FISMA Reform Bill Introduced in HouseMeasure Would Replace Checkbox Mindset with Monitoring
Legislation to reform the Federal Information Security Management Act, the law that governs federal government IT security, has been introduced in the House of Representatives.
The bipartisan Federal Information Security Amendments Act of 2013 would require federal agencies to continuously monitor their IT systems for cyberthreats and implement regular threat assessments.
Under the bill, each department secretary and agency director would be held accountable for their organization's IT security. Though most federal agencies have chief information security officers to coordinate IT security activities, the new FISMA legislation would require them to have CISOs to develop, implement and oversee agencywide IT security programs. The bill would require each CISO to have the "necessary qualifications" that include education, training, experience and security clearance.
The bill, HR 1163, is sponsored by House Oversight and Government Reform Committee Chairman Darrell Issa, R-Calif.; Ranking Member Elijah Cummings, D-Md.; Government Operations Subcommittee Chairman John Mica, R-Fla.; and Subcommittee Ranking Member Gerry Connolly, D-Va.
Addressing FISMA's Deficiencies
"Federal agencies are struggling with cybersecurity threats," Issa says in a statement announcing the bill's introduction. "This update to FISMA will incorporate the last decade of technological innovation, while also addressing FISMA shortcomings realized over the past years."
Those shortcomings focus on the compliance aspect of FISMA, which over the years has created a checkbox mindset in the federal government, grading agencies on the security items they can check off a list to impress auditors, rather than to monitor systems continuously to determine if they're secure.
Cummings says the bill would ensure that federal agencies employ a risk-based approach to defend against cyberattacks. Among the requirements of the bill would be penetration testing in which so-called white-hat hackers break into government IT systems to identify vulnerabilities.
The sponsors didn't provide a copy of the legislation, introduced March 14, but said it was akin to an identically named bill that unanimously passed the House last year but never came up for a vote in the Senate, HR 4257 [see Bill Updating FISMA Clears House].
In the last Congress, the Republican-led House enacted a series of bills aimed at improving cybersecurity in the government and nation. Besides the Federal Information Security Amendments Act, the House last year approved the Cyber Intelligence Sharing and Protection Act, known as CISPA, as well as the Cybersecurity Enhancement Act of 2011 and reauthorization of the Networking and Information Technology Research and Development. The Senate combined many of the goals - although not necessarily the language - found in the various House bills into the Cybersecurity Act of 2012, comprehensive legislation that never came up for a vote because of a filibuster mostly supported by Republicans [see Senate, Again, Fails to Halt Filibuster ].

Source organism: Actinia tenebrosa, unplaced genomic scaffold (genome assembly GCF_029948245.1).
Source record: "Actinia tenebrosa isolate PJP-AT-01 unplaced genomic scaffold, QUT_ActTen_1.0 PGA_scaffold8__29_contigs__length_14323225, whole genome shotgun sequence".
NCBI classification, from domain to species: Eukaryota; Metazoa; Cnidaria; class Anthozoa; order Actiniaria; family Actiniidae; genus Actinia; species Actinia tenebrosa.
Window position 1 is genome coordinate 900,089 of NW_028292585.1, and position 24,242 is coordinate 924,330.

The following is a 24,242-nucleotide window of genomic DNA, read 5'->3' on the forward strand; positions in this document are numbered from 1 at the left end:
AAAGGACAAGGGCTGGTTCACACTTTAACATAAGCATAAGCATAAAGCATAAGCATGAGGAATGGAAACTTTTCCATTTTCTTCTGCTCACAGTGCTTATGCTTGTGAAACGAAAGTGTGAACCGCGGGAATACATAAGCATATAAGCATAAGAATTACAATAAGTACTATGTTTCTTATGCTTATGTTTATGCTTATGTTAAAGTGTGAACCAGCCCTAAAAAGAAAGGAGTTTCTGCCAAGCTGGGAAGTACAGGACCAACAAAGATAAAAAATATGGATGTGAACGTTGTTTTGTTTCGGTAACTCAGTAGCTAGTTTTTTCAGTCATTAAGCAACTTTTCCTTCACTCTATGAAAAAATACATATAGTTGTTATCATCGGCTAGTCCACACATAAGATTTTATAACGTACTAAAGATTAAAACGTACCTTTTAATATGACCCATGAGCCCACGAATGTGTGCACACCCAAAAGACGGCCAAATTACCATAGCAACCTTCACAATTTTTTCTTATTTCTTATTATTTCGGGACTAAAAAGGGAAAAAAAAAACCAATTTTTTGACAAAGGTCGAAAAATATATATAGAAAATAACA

The Republican and Democratic leaders of the House Select Permanent Committee on Intelligence earlier this year introduced a nearly identical version of CISPA [see Is Compromise in Offing for CISPA?], which last year President Obama threatened to veto over privacy concerns [see Obama Threatens to Veto Cybersecurity Bill]. That bill provides for liability protections for businesses that share cyberthreat information with the government.
Absent from the Federal Information Security Amendments Act are provisions that would grant the Department of Homeland Security increased authority to oversee federal civilian agencies in the implementation of information security. The Obama administration, backed mostly by Senate Democrats, has ceded some of the Office of Management and Budget oversight of government IT security to DHS, and the Cybersecurity Act of 2012 would have codified that. Distrust exists among some lawmakers about giving that kind of authority to DHS, and contention last year over Homeland Security's role in governing IT among civilian agencies is one but not the only reason the Cybersecurity Act never came up for a vote.
Prospects for Passage
Put aside the role of DHS in governing civilian agency IT security, nearly universal agreement exists among lawmakers for the types of FISMA reforms found in the Federal Information Security Amendments Act. At a time when the cyberthreat is becoming part of the general public's consciousness, and less partisan rhetoric on cybersecurity emanates from the White House and Capitol Hill, the prospect of enacting FISMA reform is stronger than ever.
White House Cybersecurity Coordinator Michael Daniel acknowledges a more civil tone from all sides on the need for cybersecurity reform because of the growing attention to cyberthreats [see Daniel Sees Path to New Infosec Law]. "There's a greater awareness of the problem and a greater awareness that we do need to take action in this space," Daniel says in an interview with GovInfoSecurity. "I do think that there are some changes since the previous Congress that do raise the likelihood that we'll get legislation."